Will be interesting to see what SCOTUS thinks. Think we’ll be OK there.
To be clear:
The problem is that the plaintiff does not provide a reasonable remedy.
If Colorado offers a concealed-cary permit to someone who is not a resident of Colorado, than anyone from a state which has reciprocal recognition of licenses can seek a license in Colorado to get around their own state’s licensing. Presumably, their own state has more information on which to decide if the permit should be issued.
If the court forces a state to have reciprocal licensing of all other states, then if any state DOES issue out-of-state licenses, the least regulated state essentially licenses all other states.
The only real option that court had to allow the plaintiff to get a concealed-carry permit would be to decide in favor of a universal right to concealed carry, which is not consistent with the common law on which the 2nd amendment was based.
Oops: Cut and paste screw up. (I changed an argument, without changing the conclusion.)
The problem with a universal right to a concealed carry is not that it’s inconsistent with the common law on which the 2nd amendment is based, but that Heller explicitly gave the states the right to keep guns out of the hands of crazies, etc., which would be inconsistent with a universal right to concealed carry.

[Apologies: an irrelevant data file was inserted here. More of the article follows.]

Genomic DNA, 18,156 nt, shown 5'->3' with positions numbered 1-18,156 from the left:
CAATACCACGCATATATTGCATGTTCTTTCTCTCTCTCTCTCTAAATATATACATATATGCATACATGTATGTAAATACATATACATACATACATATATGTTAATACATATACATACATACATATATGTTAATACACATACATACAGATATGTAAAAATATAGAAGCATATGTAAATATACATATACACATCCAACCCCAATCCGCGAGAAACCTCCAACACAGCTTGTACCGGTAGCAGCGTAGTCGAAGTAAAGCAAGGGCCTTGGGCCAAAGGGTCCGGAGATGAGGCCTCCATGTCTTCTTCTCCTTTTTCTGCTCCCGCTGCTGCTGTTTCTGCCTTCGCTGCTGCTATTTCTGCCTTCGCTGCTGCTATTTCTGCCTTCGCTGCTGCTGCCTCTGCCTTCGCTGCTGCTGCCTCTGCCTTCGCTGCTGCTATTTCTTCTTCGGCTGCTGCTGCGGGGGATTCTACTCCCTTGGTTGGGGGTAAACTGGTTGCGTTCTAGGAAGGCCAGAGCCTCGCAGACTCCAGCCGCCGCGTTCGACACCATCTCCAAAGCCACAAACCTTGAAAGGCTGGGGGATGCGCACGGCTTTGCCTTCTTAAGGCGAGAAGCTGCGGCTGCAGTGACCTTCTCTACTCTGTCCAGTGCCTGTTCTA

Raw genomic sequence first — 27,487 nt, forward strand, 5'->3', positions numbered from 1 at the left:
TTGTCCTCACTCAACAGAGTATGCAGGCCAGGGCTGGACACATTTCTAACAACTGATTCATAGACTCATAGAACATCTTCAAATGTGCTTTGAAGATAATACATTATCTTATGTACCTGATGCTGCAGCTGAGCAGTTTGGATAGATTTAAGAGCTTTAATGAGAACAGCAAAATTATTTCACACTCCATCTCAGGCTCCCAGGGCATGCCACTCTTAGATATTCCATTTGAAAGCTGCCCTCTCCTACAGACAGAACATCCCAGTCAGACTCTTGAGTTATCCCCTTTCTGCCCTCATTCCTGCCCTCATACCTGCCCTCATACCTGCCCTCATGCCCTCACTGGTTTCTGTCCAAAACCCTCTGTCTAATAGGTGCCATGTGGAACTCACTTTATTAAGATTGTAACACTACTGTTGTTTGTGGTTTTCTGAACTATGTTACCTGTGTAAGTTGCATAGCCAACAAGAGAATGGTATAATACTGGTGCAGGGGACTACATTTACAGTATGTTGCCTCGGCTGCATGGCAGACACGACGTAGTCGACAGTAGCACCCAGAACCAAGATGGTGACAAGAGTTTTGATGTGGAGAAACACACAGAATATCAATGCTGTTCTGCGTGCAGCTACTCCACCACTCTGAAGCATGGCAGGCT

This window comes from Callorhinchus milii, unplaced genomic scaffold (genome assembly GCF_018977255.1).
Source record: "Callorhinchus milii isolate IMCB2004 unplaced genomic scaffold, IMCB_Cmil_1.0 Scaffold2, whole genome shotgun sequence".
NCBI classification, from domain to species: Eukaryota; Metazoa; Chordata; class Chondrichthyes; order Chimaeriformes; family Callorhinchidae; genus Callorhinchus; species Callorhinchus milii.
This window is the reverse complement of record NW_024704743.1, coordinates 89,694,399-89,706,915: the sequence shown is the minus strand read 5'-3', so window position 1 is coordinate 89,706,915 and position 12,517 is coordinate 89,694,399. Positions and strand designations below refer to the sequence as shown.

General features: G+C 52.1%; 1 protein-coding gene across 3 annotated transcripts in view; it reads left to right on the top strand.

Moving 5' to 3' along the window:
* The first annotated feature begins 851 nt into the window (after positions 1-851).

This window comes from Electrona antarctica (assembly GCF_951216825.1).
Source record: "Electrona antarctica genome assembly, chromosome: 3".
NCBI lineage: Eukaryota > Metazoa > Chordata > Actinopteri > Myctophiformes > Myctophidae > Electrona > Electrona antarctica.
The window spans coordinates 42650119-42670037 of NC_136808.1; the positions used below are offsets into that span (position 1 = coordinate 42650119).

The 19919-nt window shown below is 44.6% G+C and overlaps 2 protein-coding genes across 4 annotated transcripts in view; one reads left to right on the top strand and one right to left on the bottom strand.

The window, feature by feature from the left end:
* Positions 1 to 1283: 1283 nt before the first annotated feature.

Plaintiff shot himself in the foot by not maintaining an objection to Denver ordinance that (in combination with denying non-residents CCW) prohibits all non-residents from all carry.
Not really. Illinois’ ban was a universal ban on all concealed-carry permits. Colorado’s was only on giving concealed-carry permits to non-residents.
Why doesn’t the 2nd Amendment cover the choice to carry a weapon concealed? Looks like infringment to me.
To always carry openly is not easy, for instance in the winter.
Recent example being Heller II, where the DC Circuit found that a ban on 10+ round magazines is constitutional. SCOTUS declined to take up the case.
Little older example being Heller. Scalia made a mishmash of the rule stated by the 1937 Miller case, which would have found ownership of an M-16 to be protected by the 2nd amendment, to find the opposite, on the legal basis that to find otherwise would be absurd. Yes, that was the legal rationale. It would be absurd to read the Miller case for what it says.
Shall not be infringed is strong language.
It would be impossible to construct any statute WRT guns that would not infringe on the obvious right granted by our creator in Luke 22:35
Lots of money, wasted. Didn't think ahead.
It's not at all unusual for a lawyer to miss the boat on framing the issue.
Waste of time maybe, but I don't see a setback in the case being lost, per se.
I see Heller as a setback, compared with Miller. Scalia gave these courts the tools to use against the RKBA, and SCOTUS will st by idly while the lower courts do their anti-RKBA thing.
I can see the constitutional RKBA being defined into some narrow pigeonhole that is worth very little, and takes much effort to obtain. AFAIK, SCOTUS has no objection to the $700 hoops that DC residents have to comply with to legally possess a handgun (approved models only) in their own home.